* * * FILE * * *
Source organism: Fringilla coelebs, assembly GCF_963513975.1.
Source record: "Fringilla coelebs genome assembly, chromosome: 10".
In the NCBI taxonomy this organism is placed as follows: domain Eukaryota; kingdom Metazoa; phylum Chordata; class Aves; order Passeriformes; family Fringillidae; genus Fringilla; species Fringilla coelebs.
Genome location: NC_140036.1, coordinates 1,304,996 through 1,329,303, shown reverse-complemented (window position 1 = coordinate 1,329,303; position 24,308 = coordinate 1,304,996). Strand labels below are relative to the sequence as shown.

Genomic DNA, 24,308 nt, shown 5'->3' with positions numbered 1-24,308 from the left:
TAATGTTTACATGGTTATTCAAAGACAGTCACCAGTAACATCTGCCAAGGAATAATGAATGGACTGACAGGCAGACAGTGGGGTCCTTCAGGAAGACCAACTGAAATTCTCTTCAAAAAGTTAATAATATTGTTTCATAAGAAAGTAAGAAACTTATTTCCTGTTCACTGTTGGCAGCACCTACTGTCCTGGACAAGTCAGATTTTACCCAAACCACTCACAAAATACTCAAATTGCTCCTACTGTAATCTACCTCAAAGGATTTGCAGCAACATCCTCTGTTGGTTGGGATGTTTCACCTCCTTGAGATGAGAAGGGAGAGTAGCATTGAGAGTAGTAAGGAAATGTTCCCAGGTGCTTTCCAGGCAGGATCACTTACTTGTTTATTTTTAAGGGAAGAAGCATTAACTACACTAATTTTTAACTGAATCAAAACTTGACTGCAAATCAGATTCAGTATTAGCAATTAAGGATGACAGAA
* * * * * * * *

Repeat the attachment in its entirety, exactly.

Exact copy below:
Source organism: Fringilla coelebs, assembly GCF_963513975.1.
Source record: "Fringilla coelebs genome assembly, chromosome: 10".
In the NCBI taxonomy this organism is placed as follows: domain Eukaryota; kingdom Metazoa; phylum Chordata; class Aves; order Passeriformes; family Fringillidae; genus Fringilla; species Fringilla coelebs.
Genome location: NC_140036.1, coordinates 1,304,996 through 1,329,303, shown reverse-complemented (window position 1 = coordinate 1,329,303; position 24,308 = coordinate 1,304,996). Strand labels below are relative to the sequence as shown.

Genomic DNA, 24,308 nt, shown 5'->3' with positions numbered 1-24,308 from the left:
TAATGTTTACATGGTTATTCAAAGACAGTCACCAGTAACATCTGCCAAGGAATAATGAATGGACTGACAGGCAGACAGTGGGGTCCTTCAGGAAGACCAACTGAAATTCTCTTCAAAAAGTTAATAATATTGTTTCATAAGAAAGTAAGAAACTTATTTCCTGTTCACTGTTGGCAGCACCTACTGTCCTGGACAAGTCAGATTTTACCCAAACCACTCACAAAATACTCAAATTGCTCCTACTGTAATCTACCTCAAAGGATTTGCAGCAACATCCTCTGTTGGTTGGGATGTTTCACCTCCTTGAGATGAGAAGGGAGAGTAGCATTGAGAGTAGTAAGGAAATGTTCCCAGGTGCTTTCCAGGCAGGATCACTTACTTGTTTATTTTTAAGGGAAGAAGCATTAACTACACTAATTTTTAACTGAATCAAAACTTGACTGCAAATCAGATTCAGTATTAGCAATTAAGGATGACAGAA